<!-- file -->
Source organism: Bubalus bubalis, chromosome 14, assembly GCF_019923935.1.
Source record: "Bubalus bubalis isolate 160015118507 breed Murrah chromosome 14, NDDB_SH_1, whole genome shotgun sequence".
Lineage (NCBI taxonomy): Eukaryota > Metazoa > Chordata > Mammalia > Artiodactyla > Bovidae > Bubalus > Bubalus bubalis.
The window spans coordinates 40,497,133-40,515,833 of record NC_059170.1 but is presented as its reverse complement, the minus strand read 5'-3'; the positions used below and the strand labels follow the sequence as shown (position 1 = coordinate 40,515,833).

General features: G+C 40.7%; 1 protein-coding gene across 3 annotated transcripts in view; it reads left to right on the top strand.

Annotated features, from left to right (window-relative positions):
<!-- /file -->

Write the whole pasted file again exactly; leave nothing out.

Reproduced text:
Source organism: Bubalus bubalis, chromosome 14, assembly GCF_019923935.1.
Source record: "Bubalus bubalis isolate 160015118507 breed Murrah chromosome 14, NDDB_SH_1, whole genome shotgun sequence".
Lineage (NCBI taxonomy): Eukaryota > Metazoa > Chordata > Mammalia > Artiodactyla > Bovidae > Bubalus > Bubalus bubalis.
The window spans coordinates 40,497,133-40,515,833 of record NC_059170.1 but is presented as its reverse complement, the minus strand read 5'-3'; the positions used below and the strand labels follow the sequence as shown (position 1 = coordinate 40,515,833).

General features: G+C 40.7%; 1 protein-coding gene across 3 annotated transcripts in view; it reads left to right on the top strand.

Annotated features, from left to right (window-relative positions):